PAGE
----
You are at risk of hearing loss
- Hearing damage can take the form of temporary or permanent ringing in the ears (tinnitus) and loss of the ability to hear clearly.
- Hearing damage is irreversible. Once it happens, it’s permanent (in all but some very rare cases).
- Amplified music can cause noise-induced hearing loss (NIHL). A study in Great Britain found that 62% of regular club-goers have symptoms of hearing loss.
- The risk of hearing damage depends on: 1) how loud the music is; 2) how close you are to the speakers; 3) how long you are near the speakers; 4) previous hearing damage.
- You may be at greater risk if you have a family history of hearing loss.
- Some people shy away from foam earplugs because they distort the sound. Buying a pair of reusable high fidelity earplugs is an appealing option for lots of people.
- Hi-fi earplugs reduce decibels evenly across frequencies, meaning that they reduce the volume without muffling the sound or changing the experience.
- If you dance a lot or work in the music or nightlife industries, consider getting custom-fitted hi-fi earplugs to protect your hearing even more comprehensively
How to know if you may have hearing damage
- You hear ringing or a high-pitched tone in one or both ears.
- You’re sensitive to loud noises.
- You have difficulty hearing or understanding others when there is background noise.
- People sound like they’re mumbling or talking too quickly, and you have to ask them to repeat themselves.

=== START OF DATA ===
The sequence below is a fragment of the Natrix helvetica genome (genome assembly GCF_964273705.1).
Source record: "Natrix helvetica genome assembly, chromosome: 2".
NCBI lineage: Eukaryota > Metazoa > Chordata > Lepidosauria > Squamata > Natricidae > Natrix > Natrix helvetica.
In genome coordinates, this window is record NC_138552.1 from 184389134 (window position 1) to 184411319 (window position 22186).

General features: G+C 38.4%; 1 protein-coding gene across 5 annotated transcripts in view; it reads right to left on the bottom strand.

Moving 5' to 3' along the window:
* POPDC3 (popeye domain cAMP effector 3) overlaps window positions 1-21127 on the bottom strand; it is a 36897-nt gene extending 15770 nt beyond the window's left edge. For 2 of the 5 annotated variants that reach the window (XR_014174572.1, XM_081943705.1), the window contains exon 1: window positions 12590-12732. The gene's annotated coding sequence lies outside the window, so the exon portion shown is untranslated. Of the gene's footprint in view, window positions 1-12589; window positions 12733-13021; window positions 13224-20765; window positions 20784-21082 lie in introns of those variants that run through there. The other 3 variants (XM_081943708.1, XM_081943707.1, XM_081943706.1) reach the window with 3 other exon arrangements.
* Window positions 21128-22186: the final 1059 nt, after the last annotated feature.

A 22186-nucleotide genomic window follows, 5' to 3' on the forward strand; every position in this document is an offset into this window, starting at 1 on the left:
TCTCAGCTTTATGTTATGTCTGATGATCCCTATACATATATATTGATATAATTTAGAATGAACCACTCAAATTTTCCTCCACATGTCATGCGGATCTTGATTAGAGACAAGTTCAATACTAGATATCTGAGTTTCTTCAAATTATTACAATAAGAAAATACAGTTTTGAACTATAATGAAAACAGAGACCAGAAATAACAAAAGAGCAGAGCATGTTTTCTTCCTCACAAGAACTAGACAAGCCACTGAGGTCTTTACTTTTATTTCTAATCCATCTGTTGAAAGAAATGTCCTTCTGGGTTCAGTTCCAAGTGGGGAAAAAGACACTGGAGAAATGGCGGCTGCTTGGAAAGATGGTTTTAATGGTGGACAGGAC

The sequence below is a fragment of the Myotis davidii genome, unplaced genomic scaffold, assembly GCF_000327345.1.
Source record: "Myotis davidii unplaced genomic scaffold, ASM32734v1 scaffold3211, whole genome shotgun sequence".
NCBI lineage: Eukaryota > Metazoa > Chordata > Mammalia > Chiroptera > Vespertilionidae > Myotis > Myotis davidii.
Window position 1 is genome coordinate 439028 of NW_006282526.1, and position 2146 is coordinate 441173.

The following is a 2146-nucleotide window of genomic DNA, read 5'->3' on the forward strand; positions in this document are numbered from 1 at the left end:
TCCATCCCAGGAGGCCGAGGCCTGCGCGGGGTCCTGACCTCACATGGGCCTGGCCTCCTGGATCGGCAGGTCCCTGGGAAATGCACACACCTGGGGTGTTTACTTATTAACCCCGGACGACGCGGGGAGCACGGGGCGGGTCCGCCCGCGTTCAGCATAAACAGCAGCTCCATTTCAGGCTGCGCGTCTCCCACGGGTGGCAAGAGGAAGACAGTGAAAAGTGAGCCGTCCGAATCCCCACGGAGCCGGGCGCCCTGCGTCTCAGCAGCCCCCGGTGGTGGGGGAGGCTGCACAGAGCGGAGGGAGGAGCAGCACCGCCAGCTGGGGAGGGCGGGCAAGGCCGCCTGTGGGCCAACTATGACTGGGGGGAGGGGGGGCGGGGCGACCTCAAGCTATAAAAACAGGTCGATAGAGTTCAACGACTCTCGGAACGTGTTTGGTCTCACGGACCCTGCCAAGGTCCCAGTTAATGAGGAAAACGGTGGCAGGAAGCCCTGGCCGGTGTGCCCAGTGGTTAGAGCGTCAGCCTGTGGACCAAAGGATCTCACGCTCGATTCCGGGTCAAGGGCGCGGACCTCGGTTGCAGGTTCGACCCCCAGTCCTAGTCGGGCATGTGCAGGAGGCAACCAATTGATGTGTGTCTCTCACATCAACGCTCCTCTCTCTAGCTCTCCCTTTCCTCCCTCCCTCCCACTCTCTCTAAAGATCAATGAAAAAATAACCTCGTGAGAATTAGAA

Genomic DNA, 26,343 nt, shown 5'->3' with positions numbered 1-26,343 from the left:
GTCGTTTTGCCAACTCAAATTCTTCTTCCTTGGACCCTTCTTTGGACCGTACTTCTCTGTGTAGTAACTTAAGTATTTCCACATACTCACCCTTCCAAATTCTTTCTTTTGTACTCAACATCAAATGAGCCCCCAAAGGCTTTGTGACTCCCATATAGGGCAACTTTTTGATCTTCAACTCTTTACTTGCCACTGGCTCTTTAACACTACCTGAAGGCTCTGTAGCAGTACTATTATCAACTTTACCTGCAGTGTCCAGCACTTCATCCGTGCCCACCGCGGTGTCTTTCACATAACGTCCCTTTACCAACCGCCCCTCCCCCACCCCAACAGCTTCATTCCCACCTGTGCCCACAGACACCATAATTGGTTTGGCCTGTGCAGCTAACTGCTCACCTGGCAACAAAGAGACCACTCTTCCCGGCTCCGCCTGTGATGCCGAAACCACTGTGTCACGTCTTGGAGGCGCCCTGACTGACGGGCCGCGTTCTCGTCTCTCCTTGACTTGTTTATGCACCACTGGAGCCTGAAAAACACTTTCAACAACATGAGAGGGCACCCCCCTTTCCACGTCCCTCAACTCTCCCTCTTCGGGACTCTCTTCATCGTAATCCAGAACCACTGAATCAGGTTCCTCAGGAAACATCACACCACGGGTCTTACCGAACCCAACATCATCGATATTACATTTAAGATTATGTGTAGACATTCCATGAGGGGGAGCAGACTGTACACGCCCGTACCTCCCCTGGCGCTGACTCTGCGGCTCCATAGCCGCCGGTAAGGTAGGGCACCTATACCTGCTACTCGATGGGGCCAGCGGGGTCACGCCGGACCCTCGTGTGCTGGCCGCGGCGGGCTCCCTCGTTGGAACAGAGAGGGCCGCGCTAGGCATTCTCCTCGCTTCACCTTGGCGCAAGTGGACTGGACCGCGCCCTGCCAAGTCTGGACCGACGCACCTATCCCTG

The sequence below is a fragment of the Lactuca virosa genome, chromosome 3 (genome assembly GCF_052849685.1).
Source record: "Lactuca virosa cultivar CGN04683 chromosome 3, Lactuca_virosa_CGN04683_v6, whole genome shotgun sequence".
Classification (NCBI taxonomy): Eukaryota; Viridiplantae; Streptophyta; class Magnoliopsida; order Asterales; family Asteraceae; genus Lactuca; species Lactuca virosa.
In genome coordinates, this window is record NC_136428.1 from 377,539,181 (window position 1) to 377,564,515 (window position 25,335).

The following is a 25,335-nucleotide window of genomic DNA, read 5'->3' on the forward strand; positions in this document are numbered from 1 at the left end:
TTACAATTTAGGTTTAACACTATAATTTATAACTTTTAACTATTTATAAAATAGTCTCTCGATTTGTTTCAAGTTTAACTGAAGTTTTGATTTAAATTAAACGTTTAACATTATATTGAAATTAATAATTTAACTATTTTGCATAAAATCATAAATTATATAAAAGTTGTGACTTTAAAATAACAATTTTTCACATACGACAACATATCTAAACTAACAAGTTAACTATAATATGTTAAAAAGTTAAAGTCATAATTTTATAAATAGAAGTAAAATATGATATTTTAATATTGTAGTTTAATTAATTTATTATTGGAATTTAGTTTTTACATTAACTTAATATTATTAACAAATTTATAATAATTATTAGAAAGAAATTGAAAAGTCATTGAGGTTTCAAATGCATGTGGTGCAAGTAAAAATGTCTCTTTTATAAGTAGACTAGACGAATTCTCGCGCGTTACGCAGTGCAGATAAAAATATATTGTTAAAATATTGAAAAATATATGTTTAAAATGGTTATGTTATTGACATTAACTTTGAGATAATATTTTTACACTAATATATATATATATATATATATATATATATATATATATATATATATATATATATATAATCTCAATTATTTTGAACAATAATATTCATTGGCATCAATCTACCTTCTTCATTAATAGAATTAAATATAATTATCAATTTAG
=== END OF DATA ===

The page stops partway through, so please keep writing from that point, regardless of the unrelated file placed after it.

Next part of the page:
- You need to turn up the volume on TV or media devices higher than other people do.
- You hear phone calls better through one ear than the other.
- If you have any of these symptoms, get your hearing checked by a hearing health professional. To prevent more damage, wear earplugs!
- Just because you don’t have active symptoms does not mean that you haven’t damaged your hearing.
- Many people claim that it’s “too late” for them to start wearing earplugs. If you can still hear at all, it’s not too late. People in the music industry routinely become hard of hearing in their 20s and 30s, deeply impacting their quality of life.
Be aware of your environment
- Sound levels in clubs can be as high as 115 decibels (dB), which can cause permanent damage within a few seconds.
- Standing in front of large sound systems for only a few minutes can permanently damage hearing. The further someone is from the speakers, the more time can elapse before loud sound becomes harmful.
- Extremely heavy bass played by an extremely loud sound system, like at a festival, can cause eardrum tearing if someone is close enough to the speakers. Always stay at least 10 feet away from speakers and avoid sitting in bass bins without construction-tier headphones on, if at all.
- Use real earplugs! Cotton and rolled up tissue paper may subjectively dampen the sound, but they only reduce volume by about 7 dB, which is not sufficient to prevent hearing damage.
- When possible, ask that sound levels be turned down if your ears hurt. Pain is often a sign that your hearing is in the process of being damaged.
- If you can’t have a normal conversation on the dance floor, don’t try to talk. Shouting into someone’s ear can damage hearing. (Tip: Push down your tragus [the flap covering your ear canal] to hear others a little better!)
- Alcohol and certain other drugs can lower your sense of pain and increase the risk of hearing damage.
- When dancing, take breaks from the music and periodically move to where sound levels are lower.
How to use foam earplugs
- With clean hands, roll the earplug until it is as thin as possible.
- Quickly insert the tapered end all the way into your ear.
- Hold it in place for at least 30 seconds until it fully expands.
- Release the earplug then gently push it in one more time to ensure a complete fit. The end should be even with the opening of your ear canal.
- You can purchase high-quality reusable earplugs from us here.